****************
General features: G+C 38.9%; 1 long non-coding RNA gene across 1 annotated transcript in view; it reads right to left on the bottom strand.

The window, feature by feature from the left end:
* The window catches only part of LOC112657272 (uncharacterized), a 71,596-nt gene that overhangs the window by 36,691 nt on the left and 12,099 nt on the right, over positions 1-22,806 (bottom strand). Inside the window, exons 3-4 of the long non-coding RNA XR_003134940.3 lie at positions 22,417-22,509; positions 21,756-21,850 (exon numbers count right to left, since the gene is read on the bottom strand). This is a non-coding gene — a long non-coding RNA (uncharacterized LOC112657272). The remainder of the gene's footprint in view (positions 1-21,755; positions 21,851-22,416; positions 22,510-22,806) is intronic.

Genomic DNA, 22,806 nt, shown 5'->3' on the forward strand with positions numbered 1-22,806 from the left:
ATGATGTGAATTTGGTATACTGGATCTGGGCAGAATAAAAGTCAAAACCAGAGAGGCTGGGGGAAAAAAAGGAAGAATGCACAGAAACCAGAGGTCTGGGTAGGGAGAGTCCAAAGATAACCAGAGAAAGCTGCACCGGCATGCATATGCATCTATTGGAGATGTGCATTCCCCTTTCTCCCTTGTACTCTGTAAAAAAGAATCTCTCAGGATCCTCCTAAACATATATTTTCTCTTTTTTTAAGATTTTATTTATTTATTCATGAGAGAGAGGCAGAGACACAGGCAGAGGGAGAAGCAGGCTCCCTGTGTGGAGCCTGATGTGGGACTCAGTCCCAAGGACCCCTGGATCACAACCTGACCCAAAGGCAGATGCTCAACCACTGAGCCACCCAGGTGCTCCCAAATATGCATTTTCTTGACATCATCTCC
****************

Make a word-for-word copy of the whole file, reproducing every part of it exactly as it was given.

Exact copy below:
General features: G+C 38.9%; 1 long non-coding RNA gene across 1 annotated transcript in view; it reads right to left on the bottom strand.

The window, feature by feature from the left end:
* The window catches only part of LOC112657272 (uncharacterized), a 71,596-nt gene that overhangs the window by 36,691 nt on the left and 12,099 nt on the right, over positions 1-22,806 (bottom strand). Inside the window, exons 3-4 of the long non-coding RNA XR_003134940.3 lie at positions 22,417-22,509; positions 21,756-21,850 (exon numbers count right to left, since the gene is read on the bottom strand). This is a non-coding gene — a long non-coding RNA (uncharacterized LOC112657272). The remainder of the gene's footprint in view (positions 1-21,755; positions 21,851-22,416; positions 22,510-22,806) is intronic.

Genomic DNA, 22,806 nt, shown 5'->3' on the forward strand with positions numbered 1-22,806 from the left:
ATGATGTGAATTTGGTATACTGGATCTGGGCAGAATAAAAGTCAAAACCAGAGAGGCTGGGGGAAAAAAAGGAAGAATGCACAGAAACCAGAGGTCTGGGTAGGGAGAGTCCAAAGATAACCAGAGAAAGCTGCACCGGCATGCATATGCATCTATTGGAGATGTGCATTCCCCTTTCTCCCTTGTACTCTGTAAAAAAGAATCTCTCAGGATCCTCCTAAACATATATTTTCTCTTTTTTTAAGATTTTATTTATTTATTCATGAGAGAGAGGCAGAGACACAGGCAGAGGGAGAAGCAGGCTCCCTGTGTGGAGCCTGATGTGGGACTCAGTCCCAAGGACCCCTGGATCACAACCTGACCCAAAGGCAGATGCTCAACCACTGAGCCACCCAGGTGCTCCCAAATATGCATTTTCTTGACATCATCTCC